Shipping from the State of Virginia to South Carolina
Virginia, which was a part of the initial colonies, was one of the first parts of the United States to be permanently inhabited by the English. The English then went ahead to create Jamestown on the shores of the James River in 1607. Virginia is the home state of reputable personalities such as George Washington, Thomas Jefferson, and some other founding fathers. The state played a crucial role in the American Revolution, which lasted between 1775 and 1783.
In addition, during the Civil War, which occurred between 1861 and 1865, the city of Richmond, Virginia, became the capital of the Confederacy, and more than half of the war’s battles were fought in the state. Today, many government organizations have their headquarters in Virginia. This is most true about Arlington, which is located across the Potomac River from Washington, D.C. Asides the eight presidents from there, other famous Virginians include singer Ella Fitzgerald, tennis star Arthur Ashe, actress Shirley MacLaine and authors Willa Cather and Tom Wolfe.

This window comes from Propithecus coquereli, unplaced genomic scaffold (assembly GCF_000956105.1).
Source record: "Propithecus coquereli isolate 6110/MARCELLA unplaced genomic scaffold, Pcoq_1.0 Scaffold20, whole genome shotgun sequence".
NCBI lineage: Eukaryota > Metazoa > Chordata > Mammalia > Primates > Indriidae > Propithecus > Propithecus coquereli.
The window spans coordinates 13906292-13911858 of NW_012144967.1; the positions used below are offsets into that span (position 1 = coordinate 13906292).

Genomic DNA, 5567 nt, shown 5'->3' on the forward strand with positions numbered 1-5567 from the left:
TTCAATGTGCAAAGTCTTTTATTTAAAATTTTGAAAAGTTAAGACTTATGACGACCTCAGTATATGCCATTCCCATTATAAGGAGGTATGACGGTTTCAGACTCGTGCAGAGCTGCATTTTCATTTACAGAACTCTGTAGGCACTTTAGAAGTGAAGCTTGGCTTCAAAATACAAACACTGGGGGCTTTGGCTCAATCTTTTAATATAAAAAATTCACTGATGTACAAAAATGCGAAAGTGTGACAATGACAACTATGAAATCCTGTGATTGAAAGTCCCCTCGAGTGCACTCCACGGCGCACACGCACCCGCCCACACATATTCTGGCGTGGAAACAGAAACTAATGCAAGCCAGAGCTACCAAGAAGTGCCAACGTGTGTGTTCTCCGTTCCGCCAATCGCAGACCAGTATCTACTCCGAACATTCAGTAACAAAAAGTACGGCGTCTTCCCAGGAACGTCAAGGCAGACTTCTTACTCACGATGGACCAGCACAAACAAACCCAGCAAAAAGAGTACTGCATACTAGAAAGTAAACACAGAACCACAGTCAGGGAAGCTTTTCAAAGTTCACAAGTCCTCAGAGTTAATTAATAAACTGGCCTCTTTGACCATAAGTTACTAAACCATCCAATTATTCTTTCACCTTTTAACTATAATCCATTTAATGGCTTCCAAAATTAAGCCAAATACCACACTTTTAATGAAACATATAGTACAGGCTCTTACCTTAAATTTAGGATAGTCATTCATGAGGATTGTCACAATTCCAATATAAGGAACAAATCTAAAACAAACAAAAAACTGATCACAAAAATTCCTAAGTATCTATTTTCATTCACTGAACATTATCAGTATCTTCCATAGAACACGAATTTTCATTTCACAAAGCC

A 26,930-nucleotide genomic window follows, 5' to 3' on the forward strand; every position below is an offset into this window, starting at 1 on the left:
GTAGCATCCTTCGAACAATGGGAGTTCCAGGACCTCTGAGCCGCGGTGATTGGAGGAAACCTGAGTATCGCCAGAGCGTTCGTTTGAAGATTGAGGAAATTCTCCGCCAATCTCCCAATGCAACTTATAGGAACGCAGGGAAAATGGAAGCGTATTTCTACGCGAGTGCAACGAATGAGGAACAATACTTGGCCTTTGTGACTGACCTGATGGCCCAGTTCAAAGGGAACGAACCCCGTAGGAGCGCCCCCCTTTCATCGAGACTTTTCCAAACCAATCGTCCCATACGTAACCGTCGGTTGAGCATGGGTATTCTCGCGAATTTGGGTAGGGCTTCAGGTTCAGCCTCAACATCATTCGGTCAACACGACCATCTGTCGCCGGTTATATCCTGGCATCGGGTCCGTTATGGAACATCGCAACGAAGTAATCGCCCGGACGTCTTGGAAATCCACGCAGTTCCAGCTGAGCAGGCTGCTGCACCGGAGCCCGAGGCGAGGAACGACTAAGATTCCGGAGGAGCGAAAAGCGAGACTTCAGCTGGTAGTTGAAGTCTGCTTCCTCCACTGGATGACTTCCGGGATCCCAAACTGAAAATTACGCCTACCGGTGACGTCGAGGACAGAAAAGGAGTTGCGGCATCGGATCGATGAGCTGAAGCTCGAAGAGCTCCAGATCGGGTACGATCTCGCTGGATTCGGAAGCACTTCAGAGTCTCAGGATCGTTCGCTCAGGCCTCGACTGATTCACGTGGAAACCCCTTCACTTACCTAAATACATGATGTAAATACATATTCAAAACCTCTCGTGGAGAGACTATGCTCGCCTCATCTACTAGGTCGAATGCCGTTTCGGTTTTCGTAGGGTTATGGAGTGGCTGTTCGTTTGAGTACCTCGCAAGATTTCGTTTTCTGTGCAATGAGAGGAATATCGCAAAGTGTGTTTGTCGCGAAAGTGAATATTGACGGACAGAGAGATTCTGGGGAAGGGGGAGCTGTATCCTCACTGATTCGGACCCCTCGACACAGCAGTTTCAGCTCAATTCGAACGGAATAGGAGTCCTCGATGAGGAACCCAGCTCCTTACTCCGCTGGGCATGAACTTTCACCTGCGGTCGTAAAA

Shipping to the State of Virginia to South Carolina
Settled by the English in 1670, South Carolina became the eighth state to ratify the U.S. constitution in 1788. Its early economy was largely agricultural, benefitting from the area’s fertile soil, and plantation farmers relied on the slave trade for cheap labor to maximize their profits. By 1730, people of African descent made up two-thirds of the colony population. South Carolina became the first state to secede from the union in 1861 and was the site of the first shots of the Civil War–the shelling of the federally held Fort Sumter by Confederate troops on April 12, 1861.
Today, the South Carolina coastline near Myrtle Beach has developed into one of the premier resort destinations on the East Coast and has over 100 golf courses. Famous South Carolinians include musicians James Brown, Chubby Checker, and Dizzy Gillespie, novelist Pat Conroy, boxer Joe Frazier, tennis champion Althea Gibson, politician Jesse Jackson and long-serving U.S. Senator Strom Thurmond.